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Global stocks rise after Fed vows continued support for recovery

Global stocks rise after Fed vows continued support for recovery

Global stocks rallied on Thursday, pushing further into record territory, after the US Federal Reserve underscored its commitment to support the recovery in the world’s largest economy.

Technology was the leading sector within the benchmark S&P 500, helping the blue-chip index close 0.4 per cent higher in New York, adding to the record high set a day earlier. Wall Street’s tech-heavy Nasdaq Composite, which is full of growth stocks whose valuations are flattered by lower interest rates, climbed 0.9 per cent.

Investors looked past an increase in new US jobless claims that came in higher than anticipated, marking the second consecutive week of rising figures. The weekly data highlighted the uneven path to recovery in the labour market after non-farm payrolls last week showed the US economy added 916,000 jobs in March, exceeding economists’ expectations.

Charles Hepworth, investment director at Gam Investments, said markets were likely to become less focused on jobless claims “as the vaccine rollout continues at pace and the expectation is that companies will rehire lost labour as the economy becomes less constricted by virus restrictions”.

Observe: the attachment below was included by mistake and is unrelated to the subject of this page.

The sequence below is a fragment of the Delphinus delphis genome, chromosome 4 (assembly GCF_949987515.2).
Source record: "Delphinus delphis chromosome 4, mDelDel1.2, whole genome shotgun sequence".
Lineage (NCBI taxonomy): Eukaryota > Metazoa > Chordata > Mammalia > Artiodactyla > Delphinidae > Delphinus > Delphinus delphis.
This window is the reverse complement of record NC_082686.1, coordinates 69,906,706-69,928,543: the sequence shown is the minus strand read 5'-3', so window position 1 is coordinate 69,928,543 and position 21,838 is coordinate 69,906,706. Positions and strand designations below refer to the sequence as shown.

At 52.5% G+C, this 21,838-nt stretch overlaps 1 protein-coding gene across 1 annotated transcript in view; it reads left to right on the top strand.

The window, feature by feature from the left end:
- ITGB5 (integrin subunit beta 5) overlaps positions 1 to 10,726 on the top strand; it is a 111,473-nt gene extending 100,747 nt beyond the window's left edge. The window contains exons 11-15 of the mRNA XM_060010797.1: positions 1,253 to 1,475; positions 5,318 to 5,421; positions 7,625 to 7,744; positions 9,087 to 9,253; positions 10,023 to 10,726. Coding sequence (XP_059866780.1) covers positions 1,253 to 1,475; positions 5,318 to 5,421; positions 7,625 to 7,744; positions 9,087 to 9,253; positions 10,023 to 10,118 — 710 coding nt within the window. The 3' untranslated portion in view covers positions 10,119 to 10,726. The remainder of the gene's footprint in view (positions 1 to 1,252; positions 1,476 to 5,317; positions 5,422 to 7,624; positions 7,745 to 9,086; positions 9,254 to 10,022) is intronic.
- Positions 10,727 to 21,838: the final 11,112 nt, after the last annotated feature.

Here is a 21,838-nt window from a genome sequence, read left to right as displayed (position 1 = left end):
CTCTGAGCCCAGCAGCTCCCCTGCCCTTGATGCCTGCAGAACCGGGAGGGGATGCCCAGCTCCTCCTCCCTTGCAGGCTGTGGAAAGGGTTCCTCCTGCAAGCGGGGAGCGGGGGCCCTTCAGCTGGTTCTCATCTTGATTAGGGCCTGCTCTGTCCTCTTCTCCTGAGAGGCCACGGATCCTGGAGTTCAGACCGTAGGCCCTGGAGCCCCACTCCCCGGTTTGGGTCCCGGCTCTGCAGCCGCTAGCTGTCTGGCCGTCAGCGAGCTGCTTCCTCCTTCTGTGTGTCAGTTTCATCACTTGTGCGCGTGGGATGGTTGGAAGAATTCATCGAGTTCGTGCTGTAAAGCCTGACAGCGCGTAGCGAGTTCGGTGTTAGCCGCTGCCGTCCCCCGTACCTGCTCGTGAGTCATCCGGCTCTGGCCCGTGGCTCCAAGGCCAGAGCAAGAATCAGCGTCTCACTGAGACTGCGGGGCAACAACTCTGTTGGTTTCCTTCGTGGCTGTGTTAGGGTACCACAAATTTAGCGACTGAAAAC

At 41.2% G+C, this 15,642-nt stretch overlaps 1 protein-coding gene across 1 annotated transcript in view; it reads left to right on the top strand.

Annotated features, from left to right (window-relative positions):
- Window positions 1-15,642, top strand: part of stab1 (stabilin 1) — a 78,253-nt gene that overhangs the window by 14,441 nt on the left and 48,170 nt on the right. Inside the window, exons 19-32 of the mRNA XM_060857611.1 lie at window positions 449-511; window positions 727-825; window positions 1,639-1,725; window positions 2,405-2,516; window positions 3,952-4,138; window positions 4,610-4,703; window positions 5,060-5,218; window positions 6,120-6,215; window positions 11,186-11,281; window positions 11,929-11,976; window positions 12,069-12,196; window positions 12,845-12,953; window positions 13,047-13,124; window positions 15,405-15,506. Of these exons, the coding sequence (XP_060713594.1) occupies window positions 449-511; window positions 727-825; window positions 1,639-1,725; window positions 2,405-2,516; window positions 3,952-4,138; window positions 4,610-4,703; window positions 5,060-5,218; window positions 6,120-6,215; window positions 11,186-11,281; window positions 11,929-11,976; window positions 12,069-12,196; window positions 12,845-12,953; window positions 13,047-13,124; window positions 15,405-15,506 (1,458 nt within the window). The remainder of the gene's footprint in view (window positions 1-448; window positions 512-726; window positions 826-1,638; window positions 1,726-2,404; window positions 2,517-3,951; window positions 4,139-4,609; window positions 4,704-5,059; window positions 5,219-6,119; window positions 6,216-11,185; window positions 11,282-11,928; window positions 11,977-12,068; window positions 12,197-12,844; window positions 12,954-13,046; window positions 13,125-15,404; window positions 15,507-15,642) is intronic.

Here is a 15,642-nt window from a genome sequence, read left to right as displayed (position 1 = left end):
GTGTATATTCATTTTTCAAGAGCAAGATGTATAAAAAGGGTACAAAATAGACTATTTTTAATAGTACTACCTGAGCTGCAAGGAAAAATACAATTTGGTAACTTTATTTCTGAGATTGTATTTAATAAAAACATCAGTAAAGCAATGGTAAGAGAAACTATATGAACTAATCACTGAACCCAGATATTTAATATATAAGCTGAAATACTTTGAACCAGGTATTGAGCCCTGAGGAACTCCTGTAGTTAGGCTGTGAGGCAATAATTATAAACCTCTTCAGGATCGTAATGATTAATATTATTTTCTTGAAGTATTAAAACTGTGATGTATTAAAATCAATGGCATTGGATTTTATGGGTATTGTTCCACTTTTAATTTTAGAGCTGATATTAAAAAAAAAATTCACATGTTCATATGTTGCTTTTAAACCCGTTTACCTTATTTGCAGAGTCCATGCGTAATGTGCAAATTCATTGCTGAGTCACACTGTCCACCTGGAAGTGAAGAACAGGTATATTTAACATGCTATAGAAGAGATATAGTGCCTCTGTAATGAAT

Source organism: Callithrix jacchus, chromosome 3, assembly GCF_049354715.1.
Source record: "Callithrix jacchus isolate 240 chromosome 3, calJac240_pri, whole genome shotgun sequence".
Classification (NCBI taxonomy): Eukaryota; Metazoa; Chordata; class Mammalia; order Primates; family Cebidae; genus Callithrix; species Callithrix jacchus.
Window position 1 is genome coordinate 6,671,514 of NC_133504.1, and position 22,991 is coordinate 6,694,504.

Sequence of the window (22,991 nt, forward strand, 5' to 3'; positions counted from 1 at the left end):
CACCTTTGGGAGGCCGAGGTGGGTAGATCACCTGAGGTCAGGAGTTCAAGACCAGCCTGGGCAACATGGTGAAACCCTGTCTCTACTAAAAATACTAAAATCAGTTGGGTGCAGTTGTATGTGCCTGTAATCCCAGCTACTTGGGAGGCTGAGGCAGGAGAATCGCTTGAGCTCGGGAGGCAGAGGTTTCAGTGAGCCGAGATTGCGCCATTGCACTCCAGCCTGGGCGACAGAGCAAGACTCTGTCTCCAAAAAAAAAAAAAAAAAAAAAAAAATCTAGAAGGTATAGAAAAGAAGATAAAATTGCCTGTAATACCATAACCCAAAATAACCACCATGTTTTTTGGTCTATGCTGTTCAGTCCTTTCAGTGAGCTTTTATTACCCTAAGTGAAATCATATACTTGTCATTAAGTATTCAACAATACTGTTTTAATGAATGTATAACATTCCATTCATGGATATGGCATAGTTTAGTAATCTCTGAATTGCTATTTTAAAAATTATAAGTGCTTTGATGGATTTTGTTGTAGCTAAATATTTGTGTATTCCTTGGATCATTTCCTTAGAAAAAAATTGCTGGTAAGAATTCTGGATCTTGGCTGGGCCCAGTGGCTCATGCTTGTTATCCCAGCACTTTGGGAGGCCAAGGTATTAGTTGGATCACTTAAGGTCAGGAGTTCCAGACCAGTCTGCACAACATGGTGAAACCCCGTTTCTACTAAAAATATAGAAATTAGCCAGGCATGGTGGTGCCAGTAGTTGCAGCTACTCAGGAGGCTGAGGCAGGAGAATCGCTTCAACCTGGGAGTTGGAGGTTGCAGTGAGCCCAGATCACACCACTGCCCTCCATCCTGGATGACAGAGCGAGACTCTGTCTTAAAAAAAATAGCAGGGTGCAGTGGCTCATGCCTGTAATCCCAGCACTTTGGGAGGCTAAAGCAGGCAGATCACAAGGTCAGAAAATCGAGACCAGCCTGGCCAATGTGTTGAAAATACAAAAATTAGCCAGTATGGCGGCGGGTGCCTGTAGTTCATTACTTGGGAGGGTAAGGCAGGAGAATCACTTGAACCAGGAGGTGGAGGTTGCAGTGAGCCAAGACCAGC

GameStop shares whipsawed after the US retailer named Ryan Cohen, its largest shareholder who is popular among the company’s fans on Reddit, as its next chair. The shares popped at the opening bell but then dropped to trade almost 5 per cent lower for the day.

Thursday’s rise in tech stocks follows a modest rally in US Treasuries that has taken the yield on the 10-year note from a 14-month high of 1.77 per cent in March to about 1.62 per cent. It has stalled the heavy selling in recent months as investors worried that the Fed’s ultra-loose monetary policy, alongside $1.9tn of fiscal stimulus, would supercharge the economic recovery from the pandemic and unleash inflation.

Minutes from the central bank’s policy meeting, released on Wednesday, showed Fed policymakers were largely sanguine about the chances of a sustained rebound in inflation and committed to keep policy easy until employment recovered from its pandemic hit. 

“Those big mental readjustments by the market contemplating the growth outlook and what that would mean for inflation have been fully digested,” said April LaRusse, head of investment specialists at Insight Investment. 

Europe’s Stoxx 600 index closed up 0.6 per cent, pushing it above the record set on Tuesday that wiped out its pandemic losses. The UK’s mid-cap FTSE 250 index hit its second high this week, climbing 0.4 per cent, while its larger peer, the FTSE 100, ended the session up 0.8 per cent.

Gold climbed more than 1 per cent to $1,756 per troy ounce, a one-month peak, while the US dollar dipped 0.5 per cent against a basket of big currencies.

Stock traders were unmoved by news of a sweeping reform to international corporate taxation proposed by the US administration that could lead to hefty tax bills for some multinationals.

Samy Chaar, chief economist at Lombard Odier, said the squeeze on earnings from tax rises would be counterbalanced by the high level of stimulus boosting demand. “If what happens on the tax front results in more spending, it will be seen as a net positive in the end,” he added.

Asian bourses closed largely in positive territory on Thursday. Hong Kong’s Hang Seng added 1.2 per cent, Australia’s S&P ASX 200 climbed 1 per cent and China’s CSI 300 advanced 0.2 per cent. Japan’s Topix shed 0.8 per cent. 

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